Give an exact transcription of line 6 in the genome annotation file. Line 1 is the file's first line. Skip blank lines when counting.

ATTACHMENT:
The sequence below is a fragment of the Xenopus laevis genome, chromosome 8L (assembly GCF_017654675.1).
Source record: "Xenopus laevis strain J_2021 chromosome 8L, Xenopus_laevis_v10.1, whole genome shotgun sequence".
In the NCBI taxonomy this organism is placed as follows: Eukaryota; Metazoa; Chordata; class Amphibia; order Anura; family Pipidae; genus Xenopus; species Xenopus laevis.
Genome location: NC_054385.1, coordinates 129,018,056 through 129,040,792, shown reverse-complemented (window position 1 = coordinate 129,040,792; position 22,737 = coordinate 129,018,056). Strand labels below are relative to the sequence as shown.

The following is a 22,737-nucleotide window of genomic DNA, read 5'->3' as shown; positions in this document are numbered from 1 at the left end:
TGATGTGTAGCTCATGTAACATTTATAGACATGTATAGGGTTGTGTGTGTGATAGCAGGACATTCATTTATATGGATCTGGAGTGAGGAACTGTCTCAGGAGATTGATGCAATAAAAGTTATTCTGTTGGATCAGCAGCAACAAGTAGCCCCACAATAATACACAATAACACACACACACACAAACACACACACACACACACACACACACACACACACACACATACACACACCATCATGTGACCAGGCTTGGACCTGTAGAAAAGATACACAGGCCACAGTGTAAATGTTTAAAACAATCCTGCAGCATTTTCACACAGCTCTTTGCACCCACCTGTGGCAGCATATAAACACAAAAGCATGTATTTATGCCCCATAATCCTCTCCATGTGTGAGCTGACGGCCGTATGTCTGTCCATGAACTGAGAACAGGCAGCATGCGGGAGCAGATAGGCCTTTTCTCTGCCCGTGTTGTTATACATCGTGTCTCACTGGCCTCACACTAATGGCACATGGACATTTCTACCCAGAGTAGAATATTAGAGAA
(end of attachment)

TGATGTGTAGCTCATGTAACATTTATAGACATGTATAGGGTTGTGTGTGTGATAGCAGGACATTCATTTATATGGATCTGGAGTGAGGAACTGTCTCAGGAGATTGATGCAATAAAAGTTATTCTGTTGGATCAGCAGCAACAAGTAGCCCCACAATAATACACAATAACACACACACACACAAACACACACACACACACACACACACACACACACACACACATACACACACCATCATGTGACCAGGCTTGGACCTGTAGAAAAGATACACAGGCCACAGTGTAAATGTTTAAAACAATCCTGCAGCATTTTCACACAGCTCTTTGCACCCACCTGTGGCAGCATATAAACACAAAAGCATGTATTTATGCCCCATAATCCTCTCCATGTGTGAGCTGACGGCCGTATGTCTGTCCATGAACTGAGAACAGGCAGCATGCGGGAGCAGATAGGCCTTTTCTCTGCCCGTGTTGTTATACATCGTGTCTCACTGGCCTCACACTAATGGCACATGGACATTTCTACCCAGAGTAGAATATTAGAGAA